Movies like The Adventures of Ichabod and Mr. Toad, Fantasia, and The Black Cauldron are dark and push the envelope, which I like.
Do you think that Disney is all about traditional sweet fairly tales?
What Girls Said 9
Most fairy tales were meant to warn kids and we made them cute and romantic. Look at Little Red Riding Hood, that was a story to warn girls to watch out for strange men because they will take you. Ring around the rosy was a song about the plague. I may be dark but I like the original fairy tales better.1
I love Disney mostly the dark movies!!1
Not all Disney movies are sweet. Disney has a dark side!!1
i love a beautiful sweet fairy tale disney movie with a happy ending but not all are...1
Disney is diverse. Happy stories to dark nightmares1
What's a "farily tale", and what is sweet about dead parents?1
What Guys Said 6
No the original Walt Disney was an antisemite who supported Hitler.1
Nope, Disney has produced some dark movies1
Yes and no. Depends on the movie1
I don't think Walt would have approved of "scannable bracelets" and "pride day" or whatever it was called... basically Anti-Family values.1
Success in life basically comes down to preparation plus a bit of luck. This is certainly a profound truth on its own for men to absorb. Luck is a major factor in success, no matter what the American Dream might say to us. But there are much more significant messages about gender roles and gender relations hiding beneath the Cinderella story, ones men should understand as well as if not better than women.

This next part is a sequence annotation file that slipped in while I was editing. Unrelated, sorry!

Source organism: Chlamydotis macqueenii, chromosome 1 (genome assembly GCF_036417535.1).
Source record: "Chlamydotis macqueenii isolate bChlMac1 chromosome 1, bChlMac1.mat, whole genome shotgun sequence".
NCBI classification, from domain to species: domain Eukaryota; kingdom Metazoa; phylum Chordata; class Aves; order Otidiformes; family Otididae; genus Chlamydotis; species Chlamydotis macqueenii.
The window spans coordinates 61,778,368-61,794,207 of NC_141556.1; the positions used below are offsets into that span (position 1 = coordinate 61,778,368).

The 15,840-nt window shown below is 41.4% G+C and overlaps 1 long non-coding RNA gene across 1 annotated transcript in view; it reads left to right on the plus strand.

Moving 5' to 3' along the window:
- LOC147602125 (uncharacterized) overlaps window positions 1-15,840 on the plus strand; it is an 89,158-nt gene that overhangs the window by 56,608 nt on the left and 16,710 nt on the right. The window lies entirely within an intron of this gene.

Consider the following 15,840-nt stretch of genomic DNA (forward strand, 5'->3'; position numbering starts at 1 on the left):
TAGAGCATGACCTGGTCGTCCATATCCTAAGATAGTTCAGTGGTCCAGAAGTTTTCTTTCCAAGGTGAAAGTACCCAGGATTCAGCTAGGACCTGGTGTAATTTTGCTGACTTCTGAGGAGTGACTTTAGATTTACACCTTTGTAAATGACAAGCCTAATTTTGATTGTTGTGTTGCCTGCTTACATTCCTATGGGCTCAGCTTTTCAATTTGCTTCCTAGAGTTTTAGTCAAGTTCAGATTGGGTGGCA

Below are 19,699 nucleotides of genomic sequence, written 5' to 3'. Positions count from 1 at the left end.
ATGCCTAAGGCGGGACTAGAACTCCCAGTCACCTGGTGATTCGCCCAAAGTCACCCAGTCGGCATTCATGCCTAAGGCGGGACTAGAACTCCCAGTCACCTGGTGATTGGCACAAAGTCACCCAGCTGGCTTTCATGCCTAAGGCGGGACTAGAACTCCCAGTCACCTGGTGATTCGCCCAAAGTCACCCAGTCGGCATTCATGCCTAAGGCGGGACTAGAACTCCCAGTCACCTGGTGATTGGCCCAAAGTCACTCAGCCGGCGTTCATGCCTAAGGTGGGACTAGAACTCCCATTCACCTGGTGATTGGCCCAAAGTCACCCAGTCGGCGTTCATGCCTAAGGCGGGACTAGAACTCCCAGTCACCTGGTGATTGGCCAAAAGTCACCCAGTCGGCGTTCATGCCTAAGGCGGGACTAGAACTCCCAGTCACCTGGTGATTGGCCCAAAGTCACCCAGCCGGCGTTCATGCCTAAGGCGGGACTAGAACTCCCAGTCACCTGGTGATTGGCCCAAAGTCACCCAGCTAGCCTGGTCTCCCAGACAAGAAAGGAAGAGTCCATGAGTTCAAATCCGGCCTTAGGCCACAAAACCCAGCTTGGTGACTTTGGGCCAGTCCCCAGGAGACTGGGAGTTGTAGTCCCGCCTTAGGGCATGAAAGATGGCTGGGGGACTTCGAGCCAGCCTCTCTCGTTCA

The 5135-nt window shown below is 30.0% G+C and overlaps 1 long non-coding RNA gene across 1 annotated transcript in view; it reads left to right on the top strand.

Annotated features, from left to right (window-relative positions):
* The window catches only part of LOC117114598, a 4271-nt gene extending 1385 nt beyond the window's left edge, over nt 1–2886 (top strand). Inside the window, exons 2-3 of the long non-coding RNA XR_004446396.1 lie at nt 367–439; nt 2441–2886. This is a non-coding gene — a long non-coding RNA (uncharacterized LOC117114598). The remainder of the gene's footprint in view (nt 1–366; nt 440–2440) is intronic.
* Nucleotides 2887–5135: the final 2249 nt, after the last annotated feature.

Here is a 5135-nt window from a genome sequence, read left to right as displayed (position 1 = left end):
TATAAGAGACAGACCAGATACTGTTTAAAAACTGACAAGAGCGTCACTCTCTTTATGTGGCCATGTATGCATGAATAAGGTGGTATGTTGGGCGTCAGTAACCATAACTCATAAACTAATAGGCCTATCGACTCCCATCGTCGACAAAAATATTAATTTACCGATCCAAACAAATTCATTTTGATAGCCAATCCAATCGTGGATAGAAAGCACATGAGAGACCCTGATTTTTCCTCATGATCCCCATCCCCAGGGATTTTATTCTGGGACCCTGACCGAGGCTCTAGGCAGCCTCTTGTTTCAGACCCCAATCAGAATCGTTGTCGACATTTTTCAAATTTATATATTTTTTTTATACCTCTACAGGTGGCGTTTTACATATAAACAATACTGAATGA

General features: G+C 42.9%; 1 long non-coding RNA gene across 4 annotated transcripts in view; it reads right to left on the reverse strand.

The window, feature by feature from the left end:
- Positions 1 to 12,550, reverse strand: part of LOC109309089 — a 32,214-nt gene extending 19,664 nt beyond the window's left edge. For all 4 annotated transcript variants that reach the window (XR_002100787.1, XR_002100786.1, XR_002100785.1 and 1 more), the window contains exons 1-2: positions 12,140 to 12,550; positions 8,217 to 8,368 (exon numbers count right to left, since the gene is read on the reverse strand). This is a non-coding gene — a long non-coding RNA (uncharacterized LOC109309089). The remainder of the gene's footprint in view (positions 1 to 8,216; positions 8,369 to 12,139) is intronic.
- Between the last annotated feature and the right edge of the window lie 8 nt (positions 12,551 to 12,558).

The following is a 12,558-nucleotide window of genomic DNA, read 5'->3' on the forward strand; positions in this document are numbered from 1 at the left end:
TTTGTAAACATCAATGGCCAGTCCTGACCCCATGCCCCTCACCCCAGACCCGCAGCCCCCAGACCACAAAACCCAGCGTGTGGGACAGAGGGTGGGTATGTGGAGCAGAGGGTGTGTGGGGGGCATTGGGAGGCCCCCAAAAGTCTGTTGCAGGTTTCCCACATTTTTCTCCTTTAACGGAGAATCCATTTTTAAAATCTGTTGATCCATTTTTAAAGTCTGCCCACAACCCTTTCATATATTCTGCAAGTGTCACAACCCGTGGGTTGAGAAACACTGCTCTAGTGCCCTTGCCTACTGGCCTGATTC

A woman’s sex appeal is magic. To get to the ball, Cinderella is endowed by her fairy godmother—i. e. by magic—with all the exterior trappings, allure, and clothing needed to catch the attentions of the prince. In Disney’s film the fairy godmother is a fat old babuschka, implying the wisdom of older women is what transforms Cinderella. But the magic that makes Cinderella into a beautiful princess is not wisdom or fairy dust. It’s a metaphor for something far more powerful and primal: the magic of a young woman reaching adulthood and the peak of her sexual attractiveness, at age 18-25.
As all men know, this attractiveness is godlike in its potency. In the Cinderella story, the magic is powerful enough to arrest the prince’s mind at first sight; powerful enough to make him search his entire realm to find her. In the real world, sexual attractiveness has brought down governments, as well as inspired most modern music. Cinderella’s stepmother and stepsisters (all significantly older than her) cannot achieve it despite all the artifice of poise and finely-tailored clothing (and, perhaps, three years in a Gender Studies degree).
A woman’s sex appeal is magic that runs out
This is the most important part of the story: the magic that transforms Cinderella is strictly limited by time. At midnight, Cinderella is returned to rags. In real life, around age 30, women’s physical attractiveness tanks. In both cases, the magic is gone, forever.
Women don’t realize the magic is running out until it’s too late
Cinderella is too swept up in the prince’s eyes and the glamour of the ball to notice the passing of time. Consequently she is caught out by the clock chiming midnight and has to flee for home, panicking at the loss of her glamours.
Women—especially when feminism dishonestly presents natural childbearing as practical or possible past forty—also don’t hear the clock chiming midnight. They, too, are too swept up in a different diversion: typically, riding the cock carousel through their most fertile years.0
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